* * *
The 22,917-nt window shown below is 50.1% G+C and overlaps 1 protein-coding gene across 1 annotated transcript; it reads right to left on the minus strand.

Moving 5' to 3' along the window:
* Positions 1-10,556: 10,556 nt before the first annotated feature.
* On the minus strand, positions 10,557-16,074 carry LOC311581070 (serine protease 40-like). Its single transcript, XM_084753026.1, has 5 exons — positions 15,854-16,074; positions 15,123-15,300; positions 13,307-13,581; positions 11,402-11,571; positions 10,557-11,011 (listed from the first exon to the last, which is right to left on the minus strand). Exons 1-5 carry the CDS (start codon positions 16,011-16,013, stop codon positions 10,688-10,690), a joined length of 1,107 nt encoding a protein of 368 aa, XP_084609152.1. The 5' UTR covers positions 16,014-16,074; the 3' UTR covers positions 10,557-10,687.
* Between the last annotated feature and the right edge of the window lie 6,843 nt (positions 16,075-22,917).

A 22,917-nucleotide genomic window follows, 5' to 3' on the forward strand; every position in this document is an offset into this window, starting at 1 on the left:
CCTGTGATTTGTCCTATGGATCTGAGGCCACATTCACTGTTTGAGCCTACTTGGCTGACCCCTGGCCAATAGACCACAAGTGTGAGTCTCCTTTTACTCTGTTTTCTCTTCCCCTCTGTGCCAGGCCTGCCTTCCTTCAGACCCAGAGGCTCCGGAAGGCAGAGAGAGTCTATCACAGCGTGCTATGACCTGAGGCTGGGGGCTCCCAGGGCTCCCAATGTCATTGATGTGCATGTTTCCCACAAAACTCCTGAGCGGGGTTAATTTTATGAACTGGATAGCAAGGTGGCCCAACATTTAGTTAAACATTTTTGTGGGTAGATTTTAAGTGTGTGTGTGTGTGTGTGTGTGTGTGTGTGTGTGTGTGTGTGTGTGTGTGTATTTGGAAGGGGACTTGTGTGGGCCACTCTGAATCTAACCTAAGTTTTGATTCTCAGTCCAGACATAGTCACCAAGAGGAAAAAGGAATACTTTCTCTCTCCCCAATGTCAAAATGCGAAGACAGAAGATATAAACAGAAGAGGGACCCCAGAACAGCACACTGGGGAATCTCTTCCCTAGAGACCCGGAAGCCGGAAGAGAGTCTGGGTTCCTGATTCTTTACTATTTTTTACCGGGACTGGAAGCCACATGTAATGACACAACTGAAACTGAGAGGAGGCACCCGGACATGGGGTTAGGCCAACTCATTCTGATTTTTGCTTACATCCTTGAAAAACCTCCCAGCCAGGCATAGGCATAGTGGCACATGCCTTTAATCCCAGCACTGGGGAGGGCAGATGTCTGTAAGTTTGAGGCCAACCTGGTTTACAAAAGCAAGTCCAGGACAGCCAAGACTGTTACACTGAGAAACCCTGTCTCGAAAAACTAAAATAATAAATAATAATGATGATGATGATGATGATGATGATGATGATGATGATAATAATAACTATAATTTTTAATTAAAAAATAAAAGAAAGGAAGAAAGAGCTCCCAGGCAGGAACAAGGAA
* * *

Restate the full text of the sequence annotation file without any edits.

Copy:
The 22,917-nt window shown below is 50.1% G+C and overlaps 1 protein-coding gene across 1 annotated transcript; it reads right to left on the minus strand.

Moving 5' to 3' along the window:
* Positions 1-10,556: 10,556 nt before the first annotated feature.
* On the minus strand, positions 10,557-16,074 carry LOC311581070 (serine protease 40-like). Its single transcript, XM_084753026.1, has 5 exons — positions 15,854-16,074; positions 15,123-15,300; positions 13,307-13,581; positions 11,402-11,571; positions 10,557-11,011 (listed from the first exon to the last, which is right to left on the minus strand). Exons 1-5 carry the CDS (start codon positions 16,011-16,013, stop codon positions 10,688-10,690), a joined length of 1,107 nt encoding a protein of 368 aa, XP_084609152.1. The 5' UTR covers positions 16,014-16,074; the 3' UTR covers positions 10,557-10,687.
* Between the last annotated feature and the right edge of the window lie 6,843 nt (positions 16,075-22,917).

A 22,917-nucleotide genomic window follows, 5' to 3' on the forward strand; every position in this document is an offset into this window, starting at 1 on the left:
CCTGTGATTTGTCCTATGGATCTGAGGCCACATTCACTGTTTGAGCCTACTTGGCTGACCCCTGGCCAATAGACCACAAGTGTGAGTCTCCTTTTACTCTGTTTTCTCTTCCCCTCTGTGCCAGGCCTGCCTTCCTTCAGACCCAGAGGCTCCGGAAGGCAGAGAGAGTCTATCACAGCGTGCTATGACCTGAGGCTGGGGGCTCCCAGGGCTCCCAATGTCATTGATGTGCATGTTTCCCACAAAACTCCTGAGCGGGGTTAATTTTATGAACTGGATAGCAAGGTGGCCCAACATTTAGTTAAACATTTTTGTGGGTAGATTTTAAGTGTGTGTGTGTGTGTGTGTGTGTGTGTGTGTGTGTGTGTGTGTGTGTGTGTATTTGGAAGGGGACTTGTGTGGGCCACTCTGAATCTAACCTAAGTTTTGATTCTCAGTCCAGACATAGTCACCAAGAGGAAAAAGGAATACTTTCTCTCTCCCCAATGTCAAAATGCGAAGACAGAAGATATAAACAGAAGAGGGACCCCAGAACAGCACACTGGGGAATCTCTTCCCTAGAGACCCGGAAGCCGGAAGAGAGTCTGGGTTCCTGATTCTTTACTATTTTTTACCGGGACTGGAAGCCACATGTAATGACACAACTGAAACTGAGAGGAGGCACCCGGACATGGGGTTAGGCCAACTCATTCTGATTTTTGCTTACATCCTTGAAAAACCTCCCAGCCAGGCATAGGCATAGTGGCACATGCCTTTAATCCCAGCACTGGGGAGGGCAGATGTCTGTAAGTTTGAGGCCAACCTGGTTTACAAAAGCAAGTCCAGGACAGCCAAGACTGTTACACTGAGAAACCCTGTCTCGAAAAACTAAAATAATAAATAATAATGATGATGATGATGATGATGATGATGATGATGATGATAATAATAACTATAATTTTTAATTAAAAAATAAAAGAAAGGAAGAAAGAGCTCCCAGGCAGGAACAAGGAA